WORKSHOPS (FOR STUDENTS AND JUNIOR FACULTY MEMBERS):
|LITERARY TRANSLATION FROM BULGARIAN TO ENGLISH: PITFALLS AND BEST PRACTICES||Angela Rodel||Friday, November 25th,11:30-13:00, room 241|
|WHO DOES WHAT TO WHOM? THE GRAMMAR OF BLAMING||Mario Saraceni||Friday, November 25th,16:30-18:00, room 243|
|NEW PERSPECTIVES ON ENGLISH LANGUAGE STUDIES: studying language indexicalities in transnational music cultures||Britta Schneider||Saturday, November 26th, 11:30-13:00, room 243|
|HOW TO USE DIGITAL TOOLS AND SOCIAL MEDIA FOR RESEARCH AND TEACHING||Paweł Frelik||Saturday, November 26th, 14:00-15:30, room 243|
N. B. You need to register for the workshops HERE.
LITERARY TRANSLATION FROM BULGARIAN TO ENGLISH: PITFALLS AND BEST PRACTICES
Friday, November 25th, 11:30-13:00, room 241
This workshop will be a hands-on seminar for students wishing to develop their English to Bulgarian literary translation skills. We will discuss the typical linguistic and stylistic pitfalls encountered by translators working in this direction, then put our discussions to immediate use in tackling a few example texts. No prior experience in translating literature from English to Bulgarian is needed!
WHO DOES WHAT TO WHOM? THE GRAMMAR OF BLAMING
November 25th, 16:30-18:00, room 243
Focusing primarily on newspaper texts, in this workshop participants will examine ways in which responsibility is attributed to social actors. The analysis will be based on comparing how newspapers report the same event differently, and how such difference is encoded in grammar. The analytical framework will be that of Transitivity, as understood in Functional Grammar. No prior knowledge will be required.
NEW PERSPECTIVES ON ENGLISH LANGUAGE STUDIES: studying language indexicalities in transnational music cultures
Saturday, November 26th, 11:30-13:00, room 243
In this data-based student workshop, we will discuss the relationship of language and social categorisations in an age of transnationalism. To this end, we will first talk about the traditional links of language and nation or ethnicity. Afterwards, we will look at and listen to empirical data from different research contexts. Students will be introduced to examples of lyrics from different music styles and to some aspects of the cultural embedding and history of these musical productions. They are then asked to analyse the symbolic meanings and cultural ties the language choices in these lyrics express. Students will furthermore be asked to analyse data from interviews with members of Communities of Practice constituted through Salsa music and dance in which these talk about their language practices.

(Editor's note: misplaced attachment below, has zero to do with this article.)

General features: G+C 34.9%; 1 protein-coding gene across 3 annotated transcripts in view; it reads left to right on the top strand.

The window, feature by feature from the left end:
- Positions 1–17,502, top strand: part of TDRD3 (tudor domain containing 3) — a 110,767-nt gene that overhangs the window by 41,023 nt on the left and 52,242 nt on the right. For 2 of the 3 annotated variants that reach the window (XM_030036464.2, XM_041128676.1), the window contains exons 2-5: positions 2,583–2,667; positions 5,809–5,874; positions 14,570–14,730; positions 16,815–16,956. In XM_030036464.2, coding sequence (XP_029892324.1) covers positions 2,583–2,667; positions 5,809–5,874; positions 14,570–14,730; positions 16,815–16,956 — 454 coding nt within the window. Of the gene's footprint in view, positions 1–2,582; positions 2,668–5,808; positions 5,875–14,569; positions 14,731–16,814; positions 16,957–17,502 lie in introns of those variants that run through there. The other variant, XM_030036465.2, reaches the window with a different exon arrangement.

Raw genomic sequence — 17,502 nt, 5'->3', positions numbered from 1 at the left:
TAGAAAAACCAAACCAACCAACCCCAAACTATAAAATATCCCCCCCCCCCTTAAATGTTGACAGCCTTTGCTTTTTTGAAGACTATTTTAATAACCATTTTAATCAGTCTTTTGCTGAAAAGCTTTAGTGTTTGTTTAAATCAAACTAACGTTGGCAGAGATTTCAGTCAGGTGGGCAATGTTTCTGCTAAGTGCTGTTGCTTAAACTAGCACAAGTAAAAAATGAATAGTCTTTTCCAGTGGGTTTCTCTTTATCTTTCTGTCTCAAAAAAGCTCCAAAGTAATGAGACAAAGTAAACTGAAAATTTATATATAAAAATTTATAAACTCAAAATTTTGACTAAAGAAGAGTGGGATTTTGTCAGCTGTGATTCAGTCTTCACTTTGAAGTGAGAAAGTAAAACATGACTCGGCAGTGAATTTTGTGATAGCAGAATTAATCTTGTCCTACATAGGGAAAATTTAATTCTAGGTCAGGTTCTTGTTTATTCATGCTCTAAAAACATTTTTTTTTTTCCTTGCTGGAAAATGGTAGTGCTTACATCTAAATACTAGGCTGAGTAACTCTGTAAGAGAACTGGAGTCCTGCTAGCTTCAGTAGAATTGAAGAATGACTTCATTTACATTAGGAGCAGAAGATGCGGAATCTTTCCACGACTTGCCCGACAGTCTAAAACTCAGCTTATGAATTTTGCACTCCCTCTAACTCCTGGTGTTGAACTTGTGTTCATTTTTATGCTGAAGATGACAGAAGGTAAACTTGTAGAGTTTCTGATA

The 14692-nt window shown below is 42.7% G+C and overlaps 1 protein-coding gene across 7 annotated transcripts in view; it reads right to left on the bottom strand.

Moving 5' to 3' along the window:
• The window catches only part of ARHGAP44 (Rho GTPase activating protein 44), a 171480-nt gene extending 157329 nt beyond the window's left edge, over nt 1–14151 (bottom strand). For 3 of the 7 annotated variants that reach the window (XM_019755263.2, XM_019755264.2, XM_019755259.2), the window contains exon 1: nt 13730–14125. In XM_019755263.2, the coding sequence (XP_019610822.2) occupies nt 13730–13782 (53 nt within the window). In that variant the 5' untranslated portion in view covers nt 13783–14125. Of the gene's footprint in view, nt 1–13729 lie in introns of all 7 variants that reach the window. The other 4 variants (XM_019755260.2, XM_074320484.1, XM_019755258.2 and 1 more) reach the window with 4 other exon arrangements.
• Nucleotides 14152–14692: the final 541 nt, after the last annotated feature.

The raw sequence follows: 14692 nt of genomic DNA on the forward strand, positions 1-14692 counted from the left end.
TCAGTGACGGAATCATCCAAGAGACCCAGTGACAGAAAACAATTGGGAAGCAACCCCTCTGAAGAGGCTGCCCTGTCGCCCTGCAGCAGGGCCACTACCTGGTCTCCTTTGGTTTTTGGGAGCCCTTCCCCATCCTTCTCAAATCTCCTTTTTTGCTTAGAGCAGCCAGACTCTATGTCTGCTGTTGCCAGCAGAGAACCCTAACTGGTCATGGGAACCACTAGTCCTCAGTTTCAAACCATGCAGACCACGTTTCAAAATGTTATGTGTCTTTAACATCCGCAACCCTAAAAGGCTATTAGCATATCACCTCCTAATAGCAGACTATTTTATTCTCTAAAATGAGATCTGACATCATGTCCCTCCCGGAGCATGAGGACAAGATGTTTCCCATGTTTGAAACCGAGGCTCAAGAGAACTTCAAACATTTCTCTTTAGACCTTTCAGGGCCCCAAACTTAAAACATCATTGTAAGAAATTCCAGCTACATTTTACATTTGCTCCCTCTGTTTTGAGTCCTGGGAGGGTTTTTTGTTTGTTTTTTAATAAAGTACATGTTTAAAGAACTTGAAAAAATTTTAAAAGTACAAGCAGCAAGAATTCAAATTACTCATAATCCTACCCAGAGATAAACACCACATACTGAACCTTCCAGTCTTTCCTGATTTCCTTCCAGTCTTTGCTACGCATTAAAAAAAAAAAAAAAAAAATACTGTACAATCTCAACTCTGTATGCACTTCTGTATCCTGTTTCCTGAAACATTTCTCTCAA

Both data sets will stimulate discussion on the question which indexical ties and symbolic meanings of language choices we find in cultural contexts that are not framed in national discourses. This leads to the question of language ownership and social functions of language in an age of globalisation. Students have to participate actively in this class – and will be rewarded with an inspiring and fun session in which their concepts and thoughts are of prime interest.
HOW TO USE DIGITAL TOOLS AND SOCIAL MEDIA FOR RESEARCH AND TEACHING
Saturday, November 26th, 14:00-15:30, room 243
In many ways, the title of the workshop is self-explanatory. I will not spend time convincing the participants that they should use digital tools and social media in their research and teaching. What I will do instead is suggest a number of specific solutions (tools, services, practices) and demonstrate how they can expedite and enrich academic practice in such areas as information collection and retrieval, citation management, and class assignments. Since there will be a separate workshop with links and suggestions, the participants may want to bring in their own notebooks, if possible.
(N.B. Participants need to bring their own tablets or other electronic devices).